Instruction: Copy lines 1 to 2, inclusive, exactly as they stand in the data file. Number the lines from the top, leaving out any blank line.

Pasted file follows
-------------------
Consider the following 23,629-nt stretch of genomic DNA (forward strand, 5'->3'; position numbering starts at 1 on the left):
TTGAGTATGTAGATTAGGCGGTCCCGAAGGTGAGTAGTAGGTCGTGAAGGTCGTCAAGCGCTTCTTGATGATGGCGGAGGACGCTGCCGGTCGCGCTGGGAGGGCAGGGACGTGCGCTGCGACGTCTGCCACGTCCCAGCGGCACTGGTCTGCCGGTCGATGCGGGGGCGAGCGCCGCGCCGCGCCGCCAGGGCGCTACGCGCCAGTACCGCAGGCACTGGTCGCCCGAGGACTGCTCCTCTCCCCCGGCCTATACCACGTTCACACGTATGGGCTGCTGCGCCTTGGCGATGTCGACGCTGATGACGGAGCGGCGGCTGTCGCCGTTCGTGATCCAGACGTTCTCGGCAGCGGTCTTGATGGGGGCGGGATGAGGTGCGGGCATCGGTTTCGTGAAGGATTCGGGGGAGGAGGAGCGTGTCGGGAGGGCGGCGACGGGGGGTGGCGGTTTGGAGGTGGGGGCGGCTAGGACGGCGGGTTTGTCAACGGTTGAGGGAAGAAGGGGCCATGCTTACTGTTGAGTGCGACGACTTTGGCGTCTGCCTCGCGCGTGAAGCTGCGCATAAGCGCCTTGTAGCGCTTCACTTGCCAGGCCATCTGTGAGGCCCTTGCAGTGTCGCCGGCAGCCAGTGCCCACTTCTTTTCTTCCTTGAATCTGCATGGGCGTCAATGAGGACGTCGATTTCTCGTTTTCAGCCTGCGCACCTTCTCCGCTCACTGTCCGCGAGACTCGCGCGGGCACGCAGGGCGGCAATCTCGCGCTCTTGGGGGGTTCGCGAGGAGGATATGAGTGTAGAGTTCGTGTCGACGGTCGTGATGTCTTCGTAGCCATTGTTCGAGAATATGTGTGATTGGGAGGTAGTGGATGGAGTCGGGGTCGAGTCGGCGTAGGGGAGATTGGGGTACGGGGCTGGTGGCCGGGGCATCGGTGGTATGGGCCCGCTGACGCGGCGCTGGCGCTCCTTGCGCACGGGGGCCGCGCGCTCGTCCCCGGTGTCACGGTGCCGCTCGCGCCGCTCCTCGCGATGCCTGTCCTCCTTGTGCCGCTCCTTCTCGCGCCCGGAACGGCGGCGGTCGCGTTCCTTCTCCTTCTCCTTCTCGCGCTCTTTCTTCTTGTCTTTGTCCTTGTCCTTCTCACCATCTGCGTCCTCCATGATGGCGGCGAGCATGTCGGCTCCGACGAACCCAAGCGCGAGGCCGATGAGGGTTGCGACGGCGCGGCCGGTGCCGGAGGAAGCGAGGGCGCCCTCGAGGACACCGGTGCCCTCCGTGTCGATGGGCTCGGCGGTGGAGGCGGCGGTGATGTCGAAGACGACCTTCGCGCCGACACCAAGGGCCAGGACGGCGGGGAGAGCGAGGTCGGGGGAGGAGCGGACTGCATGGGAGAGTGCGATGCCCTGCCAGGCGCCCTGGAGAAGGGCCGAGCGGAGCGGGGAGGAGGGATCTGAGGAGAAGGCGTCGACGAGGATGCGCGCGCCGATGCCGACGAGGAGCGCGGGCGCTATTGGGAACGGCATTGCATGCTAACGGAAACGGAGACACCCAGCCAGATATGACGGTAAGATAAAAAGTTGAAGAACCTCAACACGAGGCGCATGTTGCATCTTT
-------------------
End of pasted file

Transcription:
Consider the following 23,629-nt stretch of genomic DNA (forward strand, 5'->3'; position numbering starts at 1 on the left):
TTGAGTATGTAGATTAGGCGGTCCCGAAGGTGAGTAGTAGGTCGTGAAGGTCGTCAAGCGCTTCTTGATGATGGCGGAGGACGCTGCCGGTCGCGCTGGGAGGGCAGGGACGTGCGCTGCGACGTCTGCCACGTCCCAGCGGCACTGGTCTGCCGGTCGATGCGGGGGCGAGCGCCGCGCCGCGCCGCCAGGGCGCTACGCGCCAGTACCGCAGGCACTGGTCGCCCGAGGACTGCTCCTCTCCCCCGGCCTATACCACGTTCACACGTATGGGCTGCTGCGCCTTGGCGATGTCGACGCTGATGACGGAGCGGCGGCTGTCGCCGTTCGTGATCCAGACGTTCTCGGCAGCGGTCTTGATGGGGGCGGGATGAGGTGCGGGCATCGGTTTCGTGAAGGATTCGGGGGAGGAGGAGCGTGTCGGGAGGGCGGCGACGGGGGGTGGCGGTTTGGAGGTGGGGGCGGCTAGGACGGCGGGTTTGTCAACGGTTGAGGGAAGAAGGGGCCATGCTTACTGTTGAGTGCGACGACTTTGGCGTCTGCCTCGCGCGTGAAGCTGCGCATAAGCGCCTTGTAGCGCTTCACTTGCCAGGCCATCTGTGAGGCCCTTGCAGTGTCGCCGGCAGCCAGTGCCCACTTCTTTTCTTCCTTGAATCTGCATGGGCGTCAATGAGGACGTCGATTTCTCGTTTTCAGCCTGCGCACCTTCTCCGCTCACTGTCCGCGAGACTCGCGCGGGCACGCAGGGCGGCAATCTCGCGCTCTTGGGGGGTTCGCGAGGAGGATATGAGTGTAGAGTTCGTGTCGACGGTCGTGATGTCTTCGTAGCCATTGTTCGAGAATATGTGTGATTGGGAGGTAGTGGATGGAGTCGGGGTCGAGTCGGCGTAGGGGAGATTGGGGTACGGGGCTGGTGGCCGGGGCATCGGTGGTATGGGCCCGCTGACGCGGCGCTGGCGCTCCTTGCGCACGGGGGCCGCGCGCTCGTCCCCGGTGTCACGGTGCCGCTCGCGCCGCTCCTCGCGATGCCTGTCCTCCTTGTGCCGCTCCTTCTCGCGCCCGGAACGGCGGCGGTCGCGTTCCTTCTCCTTCTCCTTCTCGCGCTCTTTCTTCTTGTCTTTGTCCTTGTCCTTCTCACCATCTGCGTCCTCCATGATGGCGGCGAGCATGTCGGCTCCGACGAACCCAAGCGCGAGGCCGATGAGGGTTGCGACGGCGCGGCCGGTGCCGGAGGAAGCGAGGGCGCCCTCGAGGACACCGGTGCCCTCCGTGTCGATGGGCTCGGCGGTGGAGGCGGCGGTGATGTCGAAGACGACCTTCGCGCCGACACCAAGGGCCAGGACGGCGGGGAGAGCGAGGTCGGGGGAGGAGCGGACTGCATGGGAGAGTGCGATGCCCTGCCAGGCGCCCTGGAGAAGGGCCGAGCGGAGCGGGGAGGAGGGATCTGAGGAGAAGGCGTCGACGAGGATGCGCGCGCCGATGCCGACGAGGAGCGCGGGCGCTATTGGGAACGGCATTGCATGCTAACGGAAACGGAGACACCCAGCCAGATATGACGGTAAGATAAAAAGTTGAAGAACCTCAACACGAGGCGCATGTTGCATCTTT